Marine Link
Tuesday, September 27, 2016

Submarine Sinks Ship During RIMPAC Exercises

July 24, 2012

Photo credit RAN

Photo credit RAN

Royal Australian Navy’s (RAN) submarine 'HMAS Farncomb' sinks target ship, the 12,106-tonne former 'USNS Kilauea' off Hawaii.

Farncomb, a Collins Class submarine, fired one Mark 48 Torpedo and achieved a hit just below the bridge of the ship as part of a sinking exercise, or “SINKEX,” at Exercise Rim of the Pacific (RIMPAC) 2012.
 
The former USNS Kilauea broke into two parts and sank about 40 minutes later.

The submarine’s Commanding Officer, Commander Glen Miles, said the firing is a significant milestone for both himself and his 60-strong crew. “This is the result of professionalism and teamwork,” Commander Miles said.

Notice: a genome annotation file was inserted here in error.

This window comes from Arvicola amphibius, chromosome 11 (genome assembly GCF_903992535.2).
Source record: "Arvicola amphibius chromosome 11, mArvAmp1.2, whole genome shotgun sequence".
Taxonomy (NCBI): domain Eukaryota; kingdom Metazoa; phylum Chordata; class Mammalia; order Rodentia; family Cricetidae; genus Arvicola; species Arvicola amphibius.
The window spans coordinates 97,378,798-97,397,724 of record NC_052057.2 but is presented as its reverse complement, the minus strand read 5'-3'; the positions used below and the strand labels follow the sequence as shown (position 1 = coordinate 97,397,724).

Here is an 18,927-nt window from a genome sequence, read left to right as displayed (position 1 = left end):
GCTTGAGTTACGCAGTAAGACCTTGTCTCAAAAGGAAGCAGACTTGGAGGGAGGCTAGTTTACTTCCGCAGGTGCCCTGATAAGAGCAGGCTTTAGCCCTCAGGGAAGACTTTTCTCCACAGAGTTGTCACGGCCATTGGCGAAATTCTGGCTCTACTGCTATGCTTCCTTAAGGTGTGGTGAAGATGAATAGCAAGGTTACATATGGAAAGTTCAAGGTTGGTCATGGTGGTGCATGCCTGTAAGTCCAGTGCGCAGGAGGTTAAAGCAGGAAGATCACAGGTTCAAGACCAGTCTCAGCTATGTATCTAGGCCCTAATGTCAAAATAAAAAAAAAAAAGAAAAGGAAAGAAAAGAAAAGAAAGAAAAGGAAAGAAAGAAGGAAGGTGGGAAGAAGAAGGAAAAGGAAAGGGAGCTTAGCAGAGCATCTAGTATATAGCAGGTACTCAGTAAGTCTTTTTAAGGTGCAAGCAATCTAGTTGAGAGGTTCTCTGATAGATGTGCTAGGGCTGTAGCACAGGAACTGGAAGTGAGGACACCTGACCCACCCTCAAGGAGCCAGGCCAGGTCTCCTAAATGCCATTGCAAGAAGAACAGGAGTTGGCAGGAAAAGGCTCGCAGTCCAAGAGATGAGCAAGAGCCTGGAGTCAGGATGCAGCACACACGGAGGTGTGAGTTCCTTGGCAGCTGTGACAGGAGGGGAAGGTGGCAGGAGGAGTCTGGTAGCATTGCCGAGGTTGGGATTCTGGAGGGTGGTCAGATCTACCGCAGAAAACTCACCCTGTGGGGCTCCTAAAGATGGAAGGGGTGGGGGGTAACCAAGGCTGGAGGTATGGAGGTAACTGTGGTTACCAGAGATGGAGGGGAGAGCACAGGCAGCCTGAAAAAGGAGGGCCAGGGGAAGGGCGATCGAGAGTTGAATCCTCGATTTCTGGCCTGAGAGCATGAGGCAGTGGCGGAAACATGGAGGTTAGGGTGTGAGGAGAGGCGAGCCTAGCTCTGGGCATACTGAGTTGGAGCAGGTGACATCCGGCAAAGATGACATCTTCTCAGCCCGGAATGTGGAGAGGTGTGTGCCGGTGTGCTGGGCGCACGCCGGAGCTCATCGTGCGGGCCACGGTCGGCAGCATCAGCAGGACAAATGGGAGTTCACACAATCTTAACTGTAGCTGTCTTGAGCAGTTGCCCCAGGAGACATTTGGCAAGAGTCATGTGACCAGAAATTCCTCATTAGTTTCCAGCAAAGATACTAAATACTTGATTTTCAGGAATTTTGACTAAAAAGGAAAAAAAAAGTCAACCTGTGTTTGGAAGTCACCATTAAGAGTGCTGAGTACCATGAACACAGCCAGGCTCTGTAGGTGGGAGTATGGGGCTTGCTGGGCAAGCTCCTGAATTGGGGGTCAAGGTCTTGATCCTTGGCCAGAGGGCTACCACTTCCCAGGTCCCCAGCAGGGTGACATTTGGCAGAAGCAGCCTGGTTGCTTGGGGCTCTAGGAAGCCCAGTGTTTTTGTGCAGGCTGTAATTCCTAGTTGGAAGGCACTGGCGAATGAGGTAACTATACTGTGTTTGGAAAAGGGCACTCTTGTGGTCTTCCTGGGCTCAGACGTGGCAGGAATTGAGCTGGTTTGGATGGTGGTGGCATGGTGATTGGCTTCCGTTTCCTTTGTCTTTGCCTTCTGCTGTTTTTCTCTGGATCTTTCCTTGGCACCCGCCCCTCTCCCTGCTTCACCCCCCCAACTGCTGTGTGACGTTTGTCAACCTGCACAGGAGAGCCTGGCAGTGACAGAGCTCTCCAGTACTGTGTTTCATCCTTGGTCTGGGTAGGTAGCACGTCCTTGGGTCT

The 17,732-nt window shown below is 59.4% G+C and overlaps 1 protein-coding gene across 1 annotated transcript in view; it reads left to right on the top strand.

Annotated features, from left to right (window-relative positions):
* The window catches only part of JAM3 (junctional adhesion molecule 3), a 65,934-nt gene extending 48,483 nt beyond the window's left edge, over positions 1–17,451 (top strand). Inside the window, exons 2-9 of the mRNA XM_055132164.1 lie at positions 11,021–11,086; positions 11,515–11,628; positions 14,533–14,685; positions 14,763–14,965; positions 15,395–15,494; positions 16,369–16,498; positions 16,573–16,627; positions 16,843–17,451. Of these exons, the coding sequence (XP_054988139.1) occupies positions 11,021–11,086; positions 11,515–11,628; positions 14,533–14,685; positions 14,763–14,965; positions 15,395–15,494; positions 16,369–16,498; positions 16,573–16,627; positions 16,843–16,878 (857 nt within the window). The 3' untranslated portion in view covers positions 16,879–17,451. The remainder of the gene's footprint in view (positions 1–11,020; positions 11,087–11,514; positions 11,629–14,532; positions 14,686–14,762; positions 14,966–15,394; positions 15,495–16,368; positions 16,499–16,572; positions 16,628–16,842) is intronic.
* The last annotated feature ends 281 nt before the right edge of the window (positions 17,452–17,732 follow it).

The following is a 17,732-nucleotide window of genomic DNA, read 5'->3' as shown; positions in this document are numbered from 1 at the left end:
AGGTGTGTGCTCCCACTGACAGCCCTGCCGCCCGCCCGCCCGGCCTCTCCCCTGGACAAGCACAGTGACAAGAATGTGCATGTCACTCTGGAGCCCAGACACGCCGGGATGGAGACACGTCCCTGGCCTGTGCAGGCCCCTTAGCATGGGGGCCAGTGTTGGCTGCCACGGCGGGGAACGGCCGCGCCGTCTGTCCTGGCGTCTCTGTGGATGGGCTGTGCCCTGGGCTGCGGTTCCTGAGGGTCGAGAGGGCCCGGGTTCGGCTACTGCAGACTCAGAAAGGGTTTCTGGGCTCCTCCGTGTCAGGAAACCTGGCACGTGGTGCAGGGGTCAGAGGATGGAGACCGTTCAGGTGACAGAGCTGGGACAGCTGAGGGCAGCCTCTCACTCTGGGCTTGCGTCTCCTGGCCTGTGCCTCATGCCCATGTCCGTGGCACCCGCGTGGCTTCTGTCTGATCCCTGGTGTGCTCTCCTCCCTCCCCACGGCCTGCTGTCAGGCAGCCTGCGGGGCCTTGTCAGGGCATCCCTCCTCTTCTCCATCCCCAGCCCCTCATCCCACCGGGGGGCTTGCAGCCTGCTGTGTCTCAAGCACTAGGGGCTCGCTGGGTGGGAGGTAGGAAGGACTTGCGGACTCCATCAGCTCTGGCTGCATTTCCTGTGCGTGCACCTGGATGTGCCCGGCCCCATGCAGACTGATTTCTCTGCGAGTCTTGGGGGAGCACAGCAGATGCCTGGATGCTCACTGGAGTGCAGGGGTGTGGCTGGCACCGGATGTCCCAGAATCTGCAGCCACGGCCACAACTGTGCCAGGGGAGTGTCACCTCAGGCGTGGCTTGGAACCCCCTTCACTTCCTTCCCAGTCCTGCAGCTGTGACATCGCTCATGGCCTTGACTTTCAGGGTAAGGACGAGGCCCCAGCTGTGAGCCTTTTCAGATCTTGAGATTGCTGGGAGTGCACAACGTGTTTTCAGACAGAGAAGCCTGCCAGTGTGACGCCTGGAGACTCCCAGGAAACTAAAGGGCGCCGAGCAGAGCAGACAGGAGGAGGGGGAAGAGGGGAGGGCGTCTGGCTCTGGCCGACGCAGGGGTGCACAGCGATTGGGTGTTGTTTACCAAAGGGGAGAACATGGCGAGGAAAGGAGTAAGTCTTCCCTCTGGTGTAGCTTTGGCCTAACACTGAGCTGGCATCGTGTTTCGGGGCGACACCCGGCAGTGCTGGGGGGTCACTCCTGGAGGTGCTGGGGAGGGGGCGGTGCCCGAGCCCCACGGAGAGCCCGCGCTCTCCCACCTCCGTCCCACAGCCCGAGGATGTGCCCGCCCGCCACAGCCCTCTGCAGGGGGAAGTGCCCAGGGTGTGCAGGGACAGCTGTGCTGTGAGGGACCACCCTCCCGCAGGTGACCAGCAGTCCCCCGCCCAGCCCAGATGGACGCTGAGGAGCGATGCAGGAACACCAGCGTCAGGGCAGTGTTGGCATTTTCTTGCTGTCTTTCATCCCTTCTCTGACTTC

Australia is among 22 nations attending Exercise RIMPAC that includes six submarines and 40 surface ships participating in a realistic maritime warfare scenario.

The world’s largest international maritime exercise, RIMPAC, provides a unique training opportunity helping participants foster and sustain the cooperative relationships that are critical to ensuring the safety of sea lanes and security on the world’s oceans.


 

 


 



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